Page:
Two things to keep in mind: Verizon is deploying exclusively to single dwelling units (homes) and only very recently have they started to deploy to multi-dwelling units in NYC. The cost differentials are huge. Depending on Google’s chosen location, the costs could be significantly lower. The other thing to keep in mind is that Verizon is deploying using a two-step model where they only pull the last few meters and connect a customer when he signs up to the service. That means a truck roll for each customer signing, which inflates the overall cost per home connected.

    The second thing to take into account is that Google is clearly not looking to deploy from scratch. The whole RFP to communities thing means they want municipal involvement, and that in turn means ducts. It’s even explicitly stated in the FAQ.

    With available duct space (from municipal infrastructure) the costs could drop considerably as the amount of digging needed suddenly goes down.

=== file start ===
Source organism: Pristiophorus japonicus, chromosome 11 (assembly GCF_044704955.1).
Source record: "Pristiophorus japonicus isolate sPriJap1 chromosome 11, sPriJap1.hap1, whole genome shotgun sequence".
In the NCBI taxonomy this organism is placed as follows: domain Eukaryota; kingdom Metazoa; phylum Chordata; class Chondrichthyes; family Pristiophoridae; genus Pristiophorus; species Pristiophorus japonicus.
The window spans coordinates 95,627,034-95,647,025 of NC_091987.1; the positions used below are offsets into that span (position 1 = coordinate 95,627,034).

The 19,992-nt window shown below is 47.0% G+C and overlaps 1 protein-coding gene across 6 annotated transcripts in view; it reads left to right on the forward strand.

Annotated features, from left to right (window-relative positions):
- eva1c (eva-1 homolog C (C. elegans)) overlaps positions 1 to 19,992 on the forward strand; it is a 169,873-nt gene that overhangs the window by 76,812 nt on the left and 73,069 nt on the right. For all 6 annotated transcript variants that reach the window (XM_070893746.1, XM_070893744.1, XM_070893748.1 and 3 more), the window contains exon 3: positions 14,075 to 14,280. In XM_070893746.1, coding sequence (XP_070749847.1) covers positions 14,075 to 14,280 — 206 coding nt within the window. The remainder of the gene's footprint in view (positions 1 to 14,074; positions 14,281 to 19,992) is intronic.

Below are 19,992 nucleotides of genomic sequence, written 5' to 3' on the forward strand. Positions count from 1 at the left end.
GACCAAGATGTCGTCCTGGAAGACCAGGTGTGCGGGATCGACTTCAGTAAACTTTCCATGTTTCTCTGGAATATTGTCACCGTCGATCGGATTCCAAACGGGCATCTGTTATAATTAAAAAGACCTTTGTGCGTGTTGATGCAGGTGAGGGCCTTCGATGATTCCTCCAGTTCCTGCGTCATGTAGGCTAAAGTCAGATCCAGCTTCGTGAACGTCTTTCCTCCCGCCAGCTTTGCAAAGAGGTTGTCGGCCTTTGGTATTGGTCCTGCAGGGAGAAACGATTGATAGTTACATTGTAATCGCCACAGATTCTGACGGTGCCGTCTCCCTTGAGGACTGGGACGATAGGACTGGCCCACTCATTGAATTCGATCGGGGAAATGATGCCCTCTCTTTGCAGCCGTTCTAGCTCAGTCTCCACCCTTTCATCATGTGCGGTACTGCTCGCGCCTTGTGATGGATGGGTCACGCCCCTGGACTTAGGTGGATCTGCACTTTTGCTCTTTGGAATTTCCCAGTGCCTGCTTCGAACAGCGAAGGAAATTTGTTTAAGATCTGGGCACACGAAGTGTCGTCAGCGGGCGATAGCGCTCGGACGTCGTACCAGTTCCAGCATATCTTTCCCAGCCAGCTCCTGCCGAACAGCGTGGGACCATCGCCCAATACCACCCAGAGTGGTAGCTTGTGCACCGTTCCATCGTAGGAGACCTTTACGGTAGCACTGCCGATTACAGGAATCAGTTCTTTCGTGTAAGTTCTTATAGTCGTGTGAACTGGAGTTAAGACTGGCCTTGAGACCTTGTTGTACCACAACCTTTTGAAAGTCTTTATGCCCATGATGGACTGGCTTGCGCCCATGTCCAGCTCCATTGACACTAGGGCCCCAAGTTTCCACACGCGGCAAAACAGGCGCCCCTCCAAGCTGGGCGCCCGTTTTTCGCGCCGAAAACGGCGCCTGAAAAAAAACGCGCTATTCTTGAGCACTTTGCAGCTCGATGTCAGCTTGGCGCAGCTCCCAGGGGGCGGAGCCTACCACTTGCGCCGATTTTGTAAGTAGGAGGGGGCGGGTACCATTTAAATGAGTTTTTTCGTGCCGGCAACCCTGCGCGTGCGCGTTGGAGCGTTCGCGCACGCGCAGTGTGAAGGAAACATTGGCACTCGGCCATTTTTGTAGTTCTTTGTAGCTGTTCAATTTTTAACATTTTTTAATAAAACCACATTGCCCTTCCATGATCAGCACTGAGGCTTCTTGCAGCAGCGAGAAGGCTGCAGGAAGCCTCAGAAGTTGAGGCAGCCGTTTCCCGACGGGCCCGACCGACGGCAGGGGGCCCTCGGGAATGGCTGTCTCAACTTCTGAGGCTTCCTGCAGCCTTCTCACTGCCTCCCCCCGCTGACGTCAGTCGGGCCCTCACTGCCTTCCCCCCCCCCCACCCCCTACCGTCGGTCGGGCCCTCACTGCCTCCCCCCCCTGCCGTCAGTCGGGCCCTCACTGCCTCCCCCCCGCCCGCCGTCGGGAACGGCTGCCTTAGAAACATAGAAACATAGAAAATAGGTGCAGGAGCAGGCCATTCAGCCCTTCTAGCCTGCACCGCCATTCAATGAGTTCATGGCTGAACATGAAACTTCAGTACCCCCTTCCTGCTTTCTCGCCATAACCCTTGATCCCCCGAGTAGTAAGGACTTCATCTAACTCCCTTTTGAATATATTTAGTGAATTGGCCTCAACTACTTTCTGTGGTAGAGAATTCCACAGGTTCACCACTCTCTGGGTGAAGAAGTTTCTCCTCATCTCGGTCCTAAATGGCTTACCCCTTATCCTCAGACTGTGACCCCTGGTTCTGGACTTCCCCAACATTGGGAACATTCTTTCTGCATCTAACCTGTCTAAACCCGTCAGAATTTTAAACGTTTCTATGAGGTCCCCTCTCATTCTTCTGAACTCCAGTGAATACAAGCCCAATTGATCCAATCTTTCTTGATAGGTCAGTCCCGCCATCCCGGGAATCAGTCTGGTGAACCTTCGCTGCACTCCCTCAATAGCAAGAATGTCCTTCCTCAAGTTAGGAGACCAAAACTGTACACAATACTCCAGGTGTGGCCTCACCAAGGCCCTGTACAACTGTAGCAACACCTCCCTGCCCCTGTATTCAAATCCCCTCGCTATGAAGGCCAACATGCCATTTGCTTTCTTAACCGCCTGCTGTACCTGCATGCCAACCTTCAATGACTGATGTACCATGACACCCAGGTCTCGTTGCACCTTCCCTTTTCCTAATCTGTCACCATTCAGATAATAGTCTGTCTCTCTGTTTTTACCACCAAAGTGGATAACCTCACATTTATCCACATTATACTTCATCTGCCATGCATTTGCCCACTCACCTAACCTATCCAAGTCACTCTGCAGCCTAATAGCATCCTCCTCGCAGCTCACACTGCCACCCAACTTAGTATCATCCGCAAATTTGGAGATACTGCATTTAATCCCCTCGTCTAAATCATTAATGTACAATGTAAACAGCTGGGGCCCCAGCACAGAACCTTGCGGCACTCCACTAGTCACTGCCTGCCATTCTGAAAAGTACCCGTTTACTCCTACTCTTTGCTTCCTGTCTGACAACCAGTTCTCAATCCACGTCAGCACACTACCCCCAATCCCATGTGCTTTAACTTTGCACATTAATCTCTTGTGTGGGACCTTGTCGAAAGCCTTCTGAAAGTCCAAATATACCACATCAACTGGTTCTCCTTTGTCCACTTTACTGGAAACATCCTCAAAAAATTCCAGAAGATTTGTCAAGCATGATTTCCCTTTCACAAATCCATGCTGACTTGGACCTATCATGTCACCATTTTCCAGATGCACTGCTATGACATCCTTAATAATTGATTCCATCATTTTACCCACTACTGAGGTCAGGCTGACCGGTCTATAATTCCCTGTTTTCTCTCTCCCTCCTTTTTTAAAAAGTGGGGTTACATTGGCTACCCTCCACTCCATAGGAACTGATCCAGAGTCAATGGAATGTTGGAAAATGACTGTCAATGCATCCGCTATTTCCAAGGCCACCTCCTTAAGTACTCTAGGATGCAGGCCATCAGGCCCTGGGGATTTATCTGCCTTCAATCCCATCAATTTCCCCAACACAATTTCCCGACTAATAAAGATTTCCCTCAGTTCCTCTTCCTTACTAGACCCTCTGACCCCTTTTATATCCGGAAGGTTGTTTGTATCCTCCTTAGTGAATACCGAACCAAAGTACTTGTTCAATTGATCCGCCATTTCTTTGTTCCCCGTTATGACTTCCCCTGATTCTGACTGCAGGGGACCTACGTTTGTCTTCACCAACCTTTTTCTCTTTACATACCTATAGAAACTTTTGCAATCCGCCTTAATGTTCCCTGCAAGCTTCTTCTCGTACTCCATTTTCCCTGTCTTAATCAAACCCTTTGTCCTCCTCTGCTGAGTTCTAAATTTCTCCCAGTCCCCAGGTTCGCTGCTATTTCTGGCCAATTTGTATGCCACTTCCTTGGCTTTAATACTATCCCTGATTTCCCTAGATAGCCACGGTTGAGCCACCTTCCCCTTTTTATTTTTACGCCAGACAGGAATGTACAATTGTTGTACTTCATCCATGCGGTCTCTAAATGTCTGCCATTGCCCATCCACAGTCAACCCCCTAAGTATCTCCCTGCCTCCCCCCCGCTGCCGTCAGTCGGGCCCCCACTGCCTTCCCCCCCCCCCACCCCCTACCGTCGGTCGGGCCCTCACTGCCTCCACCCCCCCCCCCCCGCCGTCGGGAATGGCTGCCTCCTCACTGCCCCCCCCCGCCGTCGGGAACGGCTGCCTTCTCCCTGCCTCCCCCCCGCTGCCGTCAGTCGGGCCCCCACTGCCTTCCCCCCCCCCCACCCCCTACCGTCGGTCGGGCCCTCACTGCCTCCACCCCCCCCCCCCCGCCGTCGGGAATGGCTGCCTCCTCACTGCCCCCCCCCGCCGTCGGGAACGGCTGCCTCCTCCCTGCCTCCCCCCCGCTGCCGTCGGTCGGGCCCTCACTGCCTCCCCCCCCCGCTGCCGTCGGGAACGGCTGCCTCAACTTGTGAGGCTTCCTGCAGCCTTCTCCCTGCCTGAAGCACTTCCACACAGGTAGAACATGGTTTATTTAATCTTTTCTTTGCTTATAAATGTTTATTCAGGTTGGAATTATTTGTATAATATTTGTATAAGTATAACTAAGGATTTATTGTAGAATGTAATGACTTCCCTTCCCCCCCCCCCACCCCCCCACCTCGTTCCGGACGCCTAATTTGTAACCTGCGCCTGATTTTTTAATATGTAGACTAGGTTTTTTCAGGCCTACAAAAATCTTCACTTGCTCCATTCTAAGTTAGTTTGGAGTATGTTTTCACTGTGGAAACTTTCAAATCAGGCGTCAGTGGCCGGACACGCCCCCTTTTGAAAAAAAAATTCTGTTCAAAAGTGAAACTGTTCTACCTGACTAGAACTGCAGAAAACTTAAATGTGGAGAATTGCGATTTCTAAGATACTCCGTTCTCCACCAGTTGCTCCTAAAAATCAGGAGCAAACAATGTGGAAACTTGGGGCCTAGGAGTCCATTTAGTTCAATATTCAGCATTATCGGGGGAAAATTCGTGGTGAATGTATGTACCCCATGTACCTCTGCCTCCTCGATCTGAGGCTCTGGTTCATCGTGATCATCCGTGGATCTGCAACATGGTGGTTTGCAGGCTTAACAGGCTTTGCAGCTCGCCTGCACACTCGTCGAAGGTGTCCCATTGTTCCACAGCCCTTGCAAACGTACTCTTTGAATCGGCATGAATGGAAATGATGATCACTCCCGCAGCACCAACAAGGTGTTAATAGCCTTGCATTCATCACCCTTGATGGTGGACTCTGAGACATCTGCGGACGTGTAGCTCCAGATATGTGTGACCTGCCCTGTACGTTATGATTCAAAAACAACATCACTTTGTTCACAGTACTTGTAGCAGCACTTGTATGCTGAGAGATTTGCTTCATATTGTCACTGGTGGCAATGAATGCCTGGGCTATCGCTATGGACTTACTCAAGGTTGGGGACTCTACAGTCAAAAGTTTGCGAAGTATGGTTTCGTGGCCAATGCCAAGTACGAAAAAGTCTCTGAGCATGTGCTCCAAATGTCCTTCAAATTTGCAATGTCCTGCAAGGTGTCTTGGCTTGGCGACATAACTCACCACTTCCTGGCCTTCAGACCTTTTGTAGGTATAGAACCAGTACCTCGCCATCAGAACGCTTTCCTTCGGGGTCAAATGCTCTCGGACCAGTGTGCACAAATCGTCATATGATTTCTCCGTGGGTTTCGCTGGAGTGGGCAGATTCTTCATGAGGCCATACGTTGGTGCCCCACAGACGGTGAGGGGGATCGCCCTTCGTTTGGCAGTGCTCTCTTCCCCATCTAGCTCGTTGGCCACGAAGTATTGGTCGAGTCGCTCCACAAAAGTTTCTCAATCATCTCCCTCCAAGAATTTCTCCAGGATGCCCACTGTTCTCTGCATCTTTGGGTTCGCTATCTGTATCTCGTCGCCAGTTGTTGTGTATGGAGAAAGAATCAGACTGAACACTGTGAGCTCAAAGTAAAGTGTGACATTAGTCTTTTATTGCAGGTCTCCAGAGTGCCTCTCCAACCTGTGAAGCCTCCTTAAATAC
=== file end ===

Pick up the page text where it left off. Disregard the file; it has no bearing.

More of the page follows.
I would think that if they get the right choice of municipalities (and I’d be surprised if they didn’t already have something in mind) they can deploy for less than $600/home all things considered.

  4. Wonder if Google will be employing Infinera’s super fast PIC project here>

  5. The “new behaviors” implied must be both television/video related as well as apps related. In order for these things to succeed we need data throughput. It can be incredibly frustrating to want to watch a video and sit through a slow load or erratic behavior. If something like YouTube is ever going to replace television — I believe it will be content delivered through Wave-like tools — then a new network is required. And, the majors are not going to build it without competition.

    1. I agree with you video — considering they own YouTube, it behoves them to understand the usage behavior on a higher speed network and if it actually impacts their infrastructure needs.

  6. I’m just gutted that i am not in the States, the broadband in the U.K. is a joke.

    1. You’d be disappointed at BB performance in the US. Jam tomorrow too.

  7. Good and interesting analysis. I am intrigued by this:

    “…there is a better than good chance that Google will opt for an all-Active Ethernet approach.”